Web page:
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The Dark Art Of UART Hacking


Physical access to a computer system presents a wealth of malicious opportunities for cyber attackers. Left alone with a device, attackers could exploit bootloader vulnerabilities or boot to a USB drive to install malicious payloads such as spyware or keyloggers, create rouge accounts with remote access, place trojanized application binaries for persistent remote access, and more. Physical attacks can covertly tap network infrastructure such as physical cables or ports to eavesdrop on sensitive data during transmission or gain direct access to hard drives to extract valuable information. 

In this article, we will look at another type of attack that requires physical access to a device: the dark art of Universal Asynchronous Receiver/Transmitter (UART) hacking. We will examine the various ways that UART hacking can be leveraged to exploit an organization’s network at one of its most vulnerable points; from within network security devices (including security devices such as firewalls, IDS, and IPS) themselves.  We will also describe what hardware vendors need to ensure their products are resilient to UART hacking. 

What Is UART?

UART (Universal Asynchronous Receiver-Transmitter) is a communication interface found in most electronic devices such as smart TVs, printers, IoT smart home devices, network appliances such as routers, firewalls, and switches, gaming consoles, some smartphones, automobile electronics, medical devices, and industrial machinery.  UART is a basic serial data transmission protocol for communication and interoperability between hardware components. In a nutshell, it's a physical port that allows shell access to a device’s embedded operating system (OS) installed directly on its hardware.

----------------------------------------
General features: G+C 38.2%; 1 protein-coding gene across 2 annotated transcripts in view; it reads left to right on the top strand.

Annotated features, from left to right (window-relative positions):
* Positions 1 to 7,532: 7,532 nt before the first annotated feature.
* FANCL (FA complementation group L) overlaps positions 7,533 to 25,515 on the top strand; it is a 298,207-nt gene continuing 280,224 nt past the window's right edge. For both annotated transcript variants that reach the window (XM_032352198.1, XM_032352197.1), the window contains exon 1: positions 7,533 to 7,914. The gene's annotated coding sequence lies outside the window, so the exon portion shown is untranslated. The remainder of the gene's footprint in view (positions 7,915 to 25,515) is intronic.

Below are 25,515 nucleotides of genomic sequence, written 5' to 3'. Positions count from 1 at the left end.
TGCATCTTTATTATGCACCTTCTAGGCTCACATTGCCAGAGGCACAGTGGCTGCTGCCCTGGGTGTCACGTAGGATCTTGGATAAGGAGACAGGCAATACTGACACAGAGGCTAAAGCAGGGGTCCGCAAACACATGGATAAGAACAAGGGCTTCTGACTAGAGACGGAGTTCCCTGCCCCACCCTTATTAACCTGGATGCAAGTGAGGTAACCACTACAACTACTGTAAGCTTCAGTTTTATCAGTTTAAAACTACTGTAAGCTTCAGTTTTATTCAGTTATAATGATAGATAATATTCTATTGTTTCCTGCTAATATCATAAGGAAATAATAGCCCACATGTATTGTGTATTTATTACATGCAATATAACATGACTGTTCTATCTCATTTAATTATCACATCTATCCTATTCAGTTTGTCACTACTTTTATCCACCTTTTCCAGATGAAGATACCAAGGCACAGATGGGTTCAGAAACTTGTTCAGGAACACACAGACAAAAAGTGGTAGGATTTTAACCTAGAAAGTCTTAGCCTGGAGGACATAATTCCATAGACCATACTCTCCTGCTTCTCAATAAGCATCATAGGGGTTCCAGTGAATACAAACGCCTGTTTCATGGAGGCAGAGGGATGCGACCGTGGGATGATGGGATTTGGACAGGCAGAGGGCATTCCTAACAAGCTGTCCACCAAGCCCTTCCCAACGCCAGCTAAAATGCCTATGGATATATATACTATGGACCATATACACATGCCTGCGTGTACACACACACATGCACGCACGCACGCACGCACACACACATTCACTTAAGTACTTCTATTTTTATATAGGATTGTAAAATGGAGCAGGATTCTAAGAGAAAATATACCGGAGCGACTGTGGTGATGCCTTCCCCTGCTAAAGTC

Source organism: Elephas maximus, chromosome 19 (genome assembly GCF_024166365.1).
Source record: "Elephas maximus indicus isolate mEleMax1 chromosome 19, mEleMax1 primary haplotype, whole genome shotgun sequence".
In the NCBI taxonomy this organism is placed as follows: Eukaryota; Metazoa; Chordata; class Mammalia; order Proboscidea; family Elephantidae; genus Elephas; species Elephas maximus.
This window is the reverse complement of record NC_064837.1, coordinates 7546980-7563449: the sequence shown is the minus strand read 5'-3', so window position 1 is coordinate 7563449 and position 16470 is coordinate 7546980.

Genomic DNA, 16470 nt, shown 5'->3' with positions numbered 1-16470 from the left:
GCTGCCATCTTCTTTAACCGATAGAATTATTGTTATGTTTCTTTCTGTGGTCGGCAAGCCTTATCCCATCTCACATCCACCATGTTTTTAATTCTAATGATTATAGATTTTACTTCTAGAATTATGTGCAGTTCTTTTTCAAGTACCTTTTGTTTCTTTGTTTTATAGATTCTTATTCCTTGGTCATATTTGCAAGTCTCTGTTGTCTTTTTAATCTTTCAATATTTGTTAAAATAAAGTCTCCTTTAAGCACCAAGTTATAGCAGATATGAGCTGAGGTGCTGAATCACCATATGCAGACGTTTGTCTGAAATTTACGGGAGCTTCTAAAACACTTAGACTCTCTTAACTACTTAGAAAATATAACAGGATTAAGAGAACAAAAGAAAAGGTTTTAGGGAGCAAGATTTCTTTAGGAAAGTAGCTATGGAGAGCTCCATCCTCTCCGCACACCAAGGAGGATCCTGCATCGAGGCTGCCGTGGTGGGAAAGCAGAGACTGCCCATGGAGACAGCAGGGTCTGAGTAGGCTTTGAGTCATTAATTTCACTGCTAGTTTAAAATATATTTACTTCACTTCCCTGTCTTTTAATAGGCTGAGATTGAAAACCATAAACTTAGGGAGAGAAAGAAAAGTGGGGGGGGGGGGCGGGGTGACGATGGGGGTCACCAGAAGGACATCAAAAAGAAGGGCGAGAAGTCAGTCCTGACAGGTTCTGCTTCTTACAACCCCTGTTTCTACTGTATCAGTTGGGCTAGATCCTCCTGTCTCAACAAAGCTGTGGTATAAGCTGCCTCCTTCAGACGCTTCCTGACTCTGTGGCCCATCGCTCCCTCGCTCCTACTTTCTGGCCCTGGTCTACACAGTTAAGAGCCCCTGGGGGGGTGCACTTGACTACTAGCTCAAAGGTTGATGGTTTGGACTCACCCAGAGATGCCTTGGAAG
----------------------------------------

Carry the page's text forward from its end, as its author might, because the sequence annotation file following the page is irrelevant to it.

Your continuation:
Almost every electronic integrated circuit (IC) board has a UART port on it for several practical reasons. During the development and testing phases of a device, UART ports allow engineers to directly monitor the system's internal processes. UART facilitates debugging and provides a way to execute shell commands on the embedded OS to import updated software, retrieve logs, error messages, and other essential information for diagnosing and resolving issues. 

Without some form of serial connection, device developers would have no way to interact with firmware. Other comparable examples of serial protocols include Universal Serial Bus (USB), SPI (Serial Peripheral Interface), and CAN FD (CAN with flexible data rate) among others.

Here is what a UART port typically looks like on a modern device’s integrated circuit board.  It’s pretty innocuous and would not stand out or be easily identified by an inexperienced observer.

The Practical Purpose Of UART Interfaces

  • Prototype Debugging and Testing: During the development and testing phases of electronic devices, having a UART port allows engineers to communicate with and monitor the system's internal processes. It facilitates debugging and provides a way to retrieve logs, error messages, and other essential information for diagnosing and resolving issues.